This is from a (mostly) good article from the opinion section of the New York Times. I was nodding my head in agreement for the first half of the article and was surprised to read just how impactful obesity is to the national economy:
The total impact of obesity and its related complications on the United States’ economic output has been estimated at between 4 and 8 percent of gross domestic product. Even on the lower end, that’s comparable to the 2018 defense budget ($643 billion) and Medicare ($588 billion).(“The Toll of America’s Obesity,” 2018)
The reason for such high expenditures is the increase in entitlement spending to compensate:
The epidemic substantially increases federal entitlement spending for medical costs through Medicare, Medicaid and Supplemental Security Income, while the resulting lower worker productivity reduces tax revenues.
And unfortunately, that money has to come from either increased taxes or from other programs:
Simply put, the more the government must spend on health care and the more tax revenues it loses, the less there is for discretionary spending (such as education, highways, the environment and defense) and safety net services.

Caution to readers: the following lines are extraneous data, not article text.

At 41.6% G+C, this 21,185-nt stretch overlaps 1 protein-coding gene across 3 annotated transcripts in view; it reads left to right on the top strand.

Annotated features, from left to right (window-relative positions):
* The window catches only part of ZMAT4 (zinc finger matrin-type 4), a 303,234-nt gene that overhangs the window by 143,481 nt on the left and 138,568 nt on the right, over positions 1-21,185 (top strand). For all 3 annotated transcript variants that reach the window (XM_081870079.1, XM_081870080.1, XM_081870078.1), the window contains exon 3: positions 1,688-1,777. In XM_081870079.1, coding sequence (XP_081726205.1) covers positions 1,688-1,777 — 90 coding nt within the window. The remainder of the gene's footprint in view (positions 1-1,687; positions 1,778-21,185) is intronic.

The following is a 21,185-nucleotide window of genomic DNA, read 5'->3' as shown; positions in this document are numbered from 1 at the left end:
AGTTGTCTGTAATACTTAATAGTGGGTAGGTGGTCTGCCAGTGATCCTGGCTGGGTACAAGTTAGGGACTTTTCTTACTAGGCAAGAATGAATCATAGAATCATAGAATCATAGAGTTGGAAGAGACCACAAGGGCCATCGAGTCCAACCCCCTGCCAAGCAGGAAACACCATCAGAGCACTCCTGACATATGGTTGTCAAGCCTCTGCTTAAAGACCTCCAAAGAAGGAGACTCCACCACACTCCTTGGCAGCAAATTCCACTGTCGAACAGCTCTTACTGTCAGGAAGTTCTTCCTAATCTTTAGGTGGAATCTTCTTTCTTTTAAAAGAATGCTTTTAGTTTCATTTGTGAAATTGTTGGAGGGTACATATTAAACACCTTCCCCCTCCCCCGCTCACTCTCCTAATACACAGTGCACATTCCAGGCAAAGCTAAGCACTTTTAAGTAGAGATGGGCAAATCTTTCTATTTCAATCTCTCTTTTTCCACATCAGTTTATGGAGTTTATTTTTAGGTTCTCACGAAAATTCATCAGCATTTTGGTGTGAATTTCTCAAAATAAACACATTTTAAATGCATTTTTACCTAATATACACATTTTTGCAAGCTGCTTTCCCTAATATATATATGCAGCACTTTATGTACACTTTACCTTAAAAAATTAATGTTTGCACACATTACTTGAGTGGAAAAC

But where the article lost me was with the authors contradition in stating obesity is largely not the individual’s fault, it is largely genetic and then later saying a healty diet is key to reversing the trend.
And then they really lost me when their big recommendation is government intervention:
According to the CDC, over 30% of the hospitalizations related to COVID-19 were also related to obesity!
More than 900,000 adult COVID-19 hospitalizations occurred in the United States between the beginning of the pandemic and November 18, 2020. Models estimate that 271,800 (30.2%) of these hospitalizations were attributed to obesity.(“Obesity, Race/Ethnicity, and COVID-19,” 2020)
And this study found similar results:
Obesity plays a profound role in risk for death from COVID-19, particularly in male patients and younger populations. Our capitated system with more equalized health care access may explain the absence of effect of racial/ethnic and socioeconomic disparities on death. Our data highlight the leading role of severe obesity over correlated risk factors, providing a target for early intervention.(Tartof et al., 2020)